In late October 2017, a section of this road passing over an area known as Soldiers Rock, collapsed after heavy rain. The bank beneath the road slid away, taking part of the route with it. Highland Council were quoted on the BBC as saying it could take several weeks to mobilise the necessary materials, people and equipment, as well as a suitable ferry to transport them to Knoydart before a repair could be completed.
Inverie - Inverguseran
Not Public Highway The track from Inverie to Inverguseran leaves the village road just a few metres northwest of The Old Forge. It climbs steeply through the trees to pick up the Allt a Mhuillin, and cross the Mam Uidhe into Gleann na Guiserein, where it follows the top of another forestry plantation down to the Abhainn Inbhir Ghuiserein. This stream is bridged, with the track then following the north bank to the small settlement at Inverguseran. From here, a path links back to the road end at Airor, and another continues north to the coastal house at Croulin.
Inverie - Barrisdale
Not Public Highway Starting from the end of the Public Highway at Inverie House, a track climbs sharply up through the end of the forestry plantation that frames Inverie from the sea. It then drops down once more, and follows the Inverie River through Gleann an Dubh Lochain. After this, a path continues (although occasionally used by wheeled traffic) up to the high pass of Mam Barrisdale (450m). From here it drops back to sea level at Barrisdale Bothy on Loch Hourn, with the path continuing to the road end at Kinloch Hourn.
A little over a mile from Inverie House, a turning crosses the Inverie River and climbs through Gleann Meadail, again as a path occasionally used by wheeled vehicles, crossing the Mam Meadail pass at about 550m, before dropping to Camusrory and Sourlies Bothy at the head of Loch Nevis. The path continues via Glen Dessary to Strathan at the Loch Arkaig Road end.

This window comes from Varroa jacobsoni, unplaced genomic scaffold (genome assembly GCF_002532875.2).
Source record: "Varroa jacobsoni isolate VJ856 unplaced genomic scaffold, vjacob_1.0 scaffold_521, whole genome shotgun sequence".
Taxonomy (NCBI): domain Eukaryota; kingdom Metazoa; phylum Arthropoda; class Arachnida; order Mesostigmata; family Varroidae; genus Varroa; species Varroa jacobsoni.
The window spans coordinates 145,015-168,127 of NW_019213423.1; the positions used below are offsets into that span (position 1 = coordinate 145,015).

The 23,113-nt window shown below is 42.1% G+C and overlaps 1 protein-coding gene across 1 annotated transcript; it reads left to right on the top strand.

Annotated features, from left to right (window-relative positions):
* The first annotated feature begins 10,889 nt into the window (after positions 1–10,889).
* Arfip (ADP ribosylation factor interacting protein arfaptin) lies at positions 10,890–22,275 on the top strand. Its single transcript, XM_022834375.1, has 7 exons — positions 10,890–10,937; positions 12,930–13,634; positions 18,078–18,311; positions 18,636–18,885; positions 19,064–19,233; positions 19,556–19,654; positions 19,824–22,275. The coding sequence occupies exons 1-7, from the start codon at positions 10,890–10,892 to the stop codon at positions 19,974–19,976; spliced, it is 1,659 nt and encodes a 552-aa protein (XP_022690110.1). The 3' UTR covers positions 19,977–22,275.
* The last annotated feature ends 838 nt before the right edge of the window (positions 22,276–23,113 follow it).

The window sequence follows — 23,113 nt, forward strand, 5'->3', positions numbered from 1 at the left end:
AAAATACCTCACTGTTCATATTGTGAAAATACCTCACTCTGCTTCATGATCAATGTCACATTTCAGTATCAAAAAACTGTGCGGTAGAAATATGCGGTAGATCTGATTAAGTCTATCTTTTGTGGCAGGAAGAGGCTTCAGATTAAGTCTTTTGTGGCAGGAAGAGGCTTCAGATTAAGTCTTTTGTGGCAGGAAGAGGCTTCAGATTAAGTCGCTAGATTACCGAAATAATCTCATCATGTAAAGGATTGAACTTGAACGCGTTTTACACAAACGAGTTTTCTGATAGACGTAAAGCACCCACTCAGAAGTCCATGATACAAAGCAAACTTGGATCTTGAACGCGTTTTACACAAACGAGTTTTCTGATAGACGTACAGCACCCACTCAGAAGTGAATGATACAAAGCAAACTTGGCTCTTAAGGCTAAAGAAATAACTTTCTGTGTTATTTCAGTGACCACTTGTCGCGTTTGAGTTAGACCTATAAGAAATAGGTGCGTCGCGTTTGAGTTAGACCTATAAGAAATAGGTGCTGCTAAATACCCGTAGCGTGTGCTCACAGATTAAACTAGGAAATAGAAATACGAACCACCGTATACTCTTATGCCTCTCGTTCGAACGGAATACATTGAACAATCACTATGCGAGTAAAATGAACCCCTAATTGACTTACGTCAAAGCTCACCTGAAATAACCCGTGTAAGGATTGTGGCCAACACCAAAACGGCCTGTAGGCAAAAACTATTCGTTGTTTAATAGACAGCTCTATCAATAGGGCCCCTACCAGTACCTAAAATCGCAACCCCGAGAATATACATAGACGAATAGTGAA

The 1962 OS 1-inch map shows the road from Scottas to Airor as an unfenced track. This suggests that the road was not public highway at the time. I don't have the neighbouring sheet, or any other maps at hand, but believe that the road was 'adopted' in the 1980s.
When Highland Council recently decided that some of the road needed to be resurfaced (More still needs doing!), they passed all of the fun onto a contractor. This meant hiring Ferries to transport all of the equipment over. In the past they had used deferred set asphalt, but this time hot rolled tar was to be used for the first time, which added to the complications. Nevertheless, long stretches of the main road through Inverie and on towards Sandaig are now sporting beautiful fresh black tarmac, free from holes or cracks. Don't know how long that will last! In total over 3 km were resurfaced, using about 1250 tonnes of material. The Contractors used two barge-ferries, each making four return sailings per day for the two weeks' duration of the works.
- The Knoydart Ferry
- The Knoydart Foundation - The Community Company that own's most of the Knoydart peninsula.
- The Old Forge
This page was Article of the Month for August 2009